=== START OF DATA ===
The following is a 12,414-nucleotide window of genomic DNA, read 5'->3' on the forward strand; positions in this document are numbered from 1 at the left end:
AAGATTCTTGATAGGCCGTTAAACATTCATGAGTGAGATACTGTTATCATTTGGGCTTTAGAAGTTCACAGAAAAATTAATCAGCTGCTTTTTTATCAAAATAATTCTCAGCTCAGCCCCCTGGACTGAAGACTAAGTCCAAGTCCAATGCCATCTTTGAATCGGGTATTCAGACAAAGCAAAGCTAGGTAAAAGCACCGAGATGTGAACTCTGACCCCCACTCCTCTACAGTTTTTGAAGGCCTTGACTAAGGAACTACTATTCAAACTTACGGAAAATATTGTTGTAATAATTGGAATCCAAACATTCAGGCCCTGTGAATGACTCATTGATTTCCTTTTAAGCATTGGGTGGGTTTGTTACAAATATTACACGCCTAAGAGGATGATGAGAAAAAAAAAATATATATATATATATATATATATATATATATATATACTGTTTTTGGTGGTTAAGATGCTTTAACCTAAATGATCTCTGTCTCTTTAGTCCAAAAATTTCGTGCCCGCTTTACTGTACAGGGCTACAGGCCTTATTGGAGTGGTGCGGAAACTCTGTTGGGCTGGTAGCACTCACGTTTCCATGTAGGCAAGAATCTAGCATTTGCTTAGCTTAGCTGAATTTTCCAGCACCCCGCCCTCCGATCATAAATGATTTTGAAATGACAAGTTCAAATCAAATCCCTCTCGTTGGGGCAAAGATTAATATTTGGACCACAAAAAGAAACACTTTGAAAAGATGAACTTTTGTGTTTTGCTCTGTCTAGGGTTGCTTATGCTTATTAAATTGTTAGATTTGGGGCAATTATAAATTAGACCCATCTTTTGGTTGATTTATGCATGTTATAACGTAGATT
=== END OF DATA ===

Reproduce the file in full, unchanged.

The following is a 12,414-nucleotide window of genomic DNA, read 5'->3' on the forward strand; positions in this document are numbered from 1 at the left end:
AAGATTCTTGATAGGCCGTTAAACATTCATGAGTGAGATACTGTTATCATTTGGGCTTTAGAAGTTCACAGAAAAATTAATCAGCTGCTTTTTTATCAAAATAATTCTCAGCTCAGCCCCCTGGACTGAAGACTAAGTCCAAGTCCAATGCCATCTTTGAATCGGGTATTCAGACAAAGCAAAGCTAGGTAAAAGCACCGAGATGTGAACTCTGACCCCCACTCCTCTACAGTTTTTGAAGGCCTTGACTAAGGAACTACTATTCAAACTTACGGAAAATATTGTTGTAATAATTGGAATCCAAACATTCAGGCCCTGTGAATGACTCATTGATTTCCTTTTAAGCATTGGGTGGGTTTGTTACAAATATTACACGCCTAAGAGGATGATGAGAAAAAAAAAATATATATATATATATATATATATATATATATATATACTGTTTTTGGTGGTTAAGATGCTTTAACCTAAATGATCTCTGTCTCTTTAGTCCAAAAATTTCGTGCCCGCTTTACTGTACAGGGCTACAGGCCTTATTGGAGTGGTGCGGAAACTCTGTTGGGCTGGTAGCACTCACGTTTCCATGTAGGCAAGAATCTAGCATTTGCTTAGCTTAGCTGAATTTTCCAGCACCCCGCCCTCCGATCATAAATGATTTTGAAATGACAAGTTCAAATCAAATCCCTCTCGTTGGGGCAAAGATTAATATTTGGACCACAAAAAGAAACACTTTGAAAAGATGAACTTTTGTGTTTTGCTCTGTCTAGGGTTGCTTATGCTTATTAAATTGTTAGATTTGGGGCAATTATAAATTAGACCCATCTTTTGGTTGATTTATGCATGTTATAACGTAGATT